Tuesday, December 18, 2012


I know a little guy who talks a lot, is sometimes too loud, and occasionally he has a short fuse. He is also the most cheerful person I know particularly in the morning, a true anomaly in our family. He gives lots of hugs and cracks jokes like a British comedian which seems surprising for a seven year old. His emotional responses to life have a pinpoint accuracy nonetheless. His reflections have given me pause more than I could have imagined.

We don't have the TV connected to our house. Our local paper delivery service is thus far intermittent. I  read the New York Times online and so graphic images are censored at our house by virtue of this lifestyle choice we made nine years ago.

The murder of school children and the adults in their school was painful to read about. The still photos were more than enough for me. My heart goes out to those families.

Reading the response of parents driving to the school, hitting traffic, leaving their cars, to run, running to the school, running to find out if their kiddo was ... tough stuff. It rang around in my head all weekend.

The tragedy was mentioned at church on Sunday from the pulpit. We talked about it with friends while our children were in the vicinity. We did not however speak directly with them about it. My husband suggested we wait for them to bring it up, but they didn't.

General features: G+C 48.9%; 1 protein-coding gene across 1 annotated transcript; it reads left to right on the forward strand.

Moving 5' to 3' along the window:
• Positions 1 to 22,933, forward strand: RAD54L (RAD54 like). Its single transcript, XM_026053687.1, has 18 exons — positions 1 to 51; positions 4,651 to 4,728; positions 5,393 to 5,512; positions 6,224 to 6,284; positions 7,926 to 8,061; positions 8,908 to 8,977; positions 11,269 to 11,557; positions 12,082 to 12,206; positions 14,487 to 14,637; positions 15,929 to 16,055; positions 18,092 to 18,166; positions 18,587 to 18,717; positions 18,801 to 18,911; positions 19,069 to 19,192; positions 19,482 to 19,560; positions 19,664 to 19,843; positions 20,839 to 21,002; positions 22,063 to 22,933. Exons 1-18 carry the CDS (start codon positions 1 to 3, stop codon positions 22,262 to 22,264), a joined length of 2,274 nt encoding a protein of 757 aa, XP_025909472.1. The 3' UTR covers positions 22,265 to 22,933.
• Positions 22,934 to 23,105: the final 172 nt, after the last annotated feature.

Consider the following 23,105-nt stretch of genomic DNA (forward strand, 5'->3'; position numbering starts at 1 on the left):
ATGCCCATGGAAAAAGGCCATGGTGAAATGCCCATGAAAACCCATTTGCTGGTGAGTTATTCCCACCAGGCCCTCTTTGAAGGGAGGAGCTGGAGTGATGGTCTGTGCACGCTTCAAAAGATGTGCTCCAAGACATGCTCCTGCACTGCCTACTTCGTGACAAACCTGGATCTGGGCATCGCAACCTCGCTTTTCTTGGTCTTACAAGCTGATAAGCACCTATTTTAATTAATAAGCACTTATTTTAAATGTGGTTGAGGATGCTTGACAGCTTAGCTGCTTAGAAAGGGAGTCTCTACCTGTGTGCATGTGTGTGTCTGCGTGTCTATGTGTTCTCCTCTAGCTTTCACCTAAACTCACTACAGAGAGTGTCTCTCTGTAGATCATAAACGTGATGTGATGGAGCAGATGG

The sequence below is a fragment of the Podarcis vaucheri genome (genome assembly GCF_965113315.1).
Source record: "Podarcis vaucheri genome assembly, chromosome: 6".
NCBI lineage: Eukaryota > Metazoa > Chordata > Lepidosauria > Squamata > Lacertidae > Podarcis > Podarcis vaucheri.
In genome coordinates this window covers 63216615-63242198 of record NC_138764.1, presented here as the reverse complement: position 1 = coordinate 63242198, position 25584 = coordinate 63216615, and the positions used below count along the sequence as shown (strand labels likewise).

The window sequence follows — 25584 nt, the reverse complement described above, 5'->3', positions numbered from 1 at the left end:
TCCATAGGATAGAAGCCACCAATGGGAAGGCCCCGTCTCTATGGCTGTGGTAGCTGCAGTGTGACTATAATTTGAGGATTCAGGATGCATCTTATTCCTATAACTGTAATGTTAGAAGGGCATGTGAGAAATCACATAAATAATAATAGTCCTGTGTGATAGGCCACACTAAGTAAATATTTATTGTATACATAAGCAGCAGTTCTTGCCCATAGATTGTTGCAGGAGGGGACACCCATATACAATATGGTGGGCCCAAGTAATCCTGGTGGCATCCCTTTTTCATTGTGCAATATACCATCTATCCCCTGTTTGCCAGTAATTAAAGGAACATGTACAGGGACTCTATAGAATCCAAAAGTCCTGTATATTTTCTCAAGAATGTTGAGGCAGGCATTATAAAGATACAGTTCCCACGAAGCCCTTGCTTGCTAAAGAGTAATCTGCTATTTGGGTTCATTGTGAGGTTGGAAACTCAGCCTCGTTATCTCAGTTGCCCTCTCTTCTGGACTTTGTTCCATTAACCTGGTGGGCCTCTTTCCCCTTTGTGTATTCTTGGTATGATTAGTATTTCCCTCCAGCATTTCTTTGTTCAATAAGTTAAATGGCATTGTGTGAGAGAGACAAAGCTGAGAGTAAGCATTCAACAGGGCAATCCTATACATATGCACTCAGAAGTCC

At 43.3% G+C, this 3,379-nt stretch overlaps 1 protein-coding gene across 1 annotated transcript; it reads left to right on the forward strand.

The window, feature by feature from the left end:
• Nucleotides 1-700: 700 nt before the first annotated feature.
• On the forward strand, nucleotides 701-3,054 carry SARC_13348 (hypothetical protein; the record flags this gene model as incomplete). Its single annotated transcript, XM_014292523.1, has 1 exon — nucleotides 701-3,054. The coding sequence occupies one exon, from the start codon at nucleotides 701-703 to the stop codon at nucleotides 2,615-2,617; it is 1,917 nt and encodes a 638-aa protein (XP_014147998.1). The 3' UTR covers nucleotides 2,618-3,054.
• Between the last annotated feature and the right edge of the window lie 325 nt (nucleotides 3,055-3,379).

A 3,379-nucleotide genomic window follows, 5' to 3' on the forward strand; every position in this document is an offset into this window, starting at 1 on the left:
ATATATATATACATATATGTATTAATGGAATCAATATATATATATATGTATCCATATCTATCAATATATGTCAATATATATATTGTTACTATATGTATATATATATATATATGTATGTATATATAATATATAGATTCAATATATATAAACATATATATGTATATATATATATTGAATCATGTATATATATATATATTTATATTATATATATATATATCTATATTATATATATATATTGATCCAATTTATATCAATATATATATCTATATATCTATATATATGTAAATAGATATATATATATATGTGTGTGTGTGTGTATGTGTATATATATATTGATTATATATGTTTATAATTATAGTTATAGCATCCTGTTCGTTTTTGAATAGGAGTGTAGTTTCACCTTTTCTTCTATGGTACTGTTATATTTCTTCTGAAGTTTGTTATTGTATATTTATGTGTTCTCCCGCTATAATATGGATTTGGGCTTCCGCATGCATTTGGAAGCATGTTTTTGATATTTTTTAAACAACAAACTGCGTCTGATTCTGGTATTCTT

I was confident that we had made the right decision not to specifically address it with our children until they left for school on Monday morning which was when it hit me,  other children, if they had seen the news, would be talking about it. Too late; my kids were out the door and on the way. My husband, the voice of reason around here, said, "So we'll talk with them when they get home. Just because you're reacting to it (night and day), doesn't mean they are." Guilty.

After school the teacher sent a note letting us know that it had been brought up in the morning meeting. My husband seeing the email asked the Moose, "Did you talk about what happened in Connecticut at school today?" "Yeah," said the Moose. "Was it scary?" asked my husband. The Moose paused as his way as he deliberated, and then he said, "Not really, it was shocking and it was a little sad."

Shocking and a little sad, so it was.

Kids are resilient, they don't want to stay down long. They take things in stride that I tend to ruminate on, replaying and overanalyzing what is done which can be paralyzing when it holds us back replaying and replaying tragedy instead of moving on to the next moment present. Life moves on even if we don't. History shows that we start new wars with technology to fight the last war because we operate from the past.

As we consider policy changes and safety measures, I hope we keep at the center what is good for our children. By this I hope we support our children and their teachers, not with things that add to their stress and daily hassle which in the end become meaningless, but instead make deliberate choices that strengthen their inner resources and create learning environments that make learning and safety the default way everyday. Despite the horrific moments in the news, lots of good things happen everyday. I'd like children to be prepared for a life of good so that even when shocking sadness strikes, there is a resilience to reach for the present moment instead of hunkering down in fear and anger.

Reach for love. Offer friendship. Help.

I'd venture to say that neglect and anxiety made more bad guys than did guns which only means that we have to care for the least of us.

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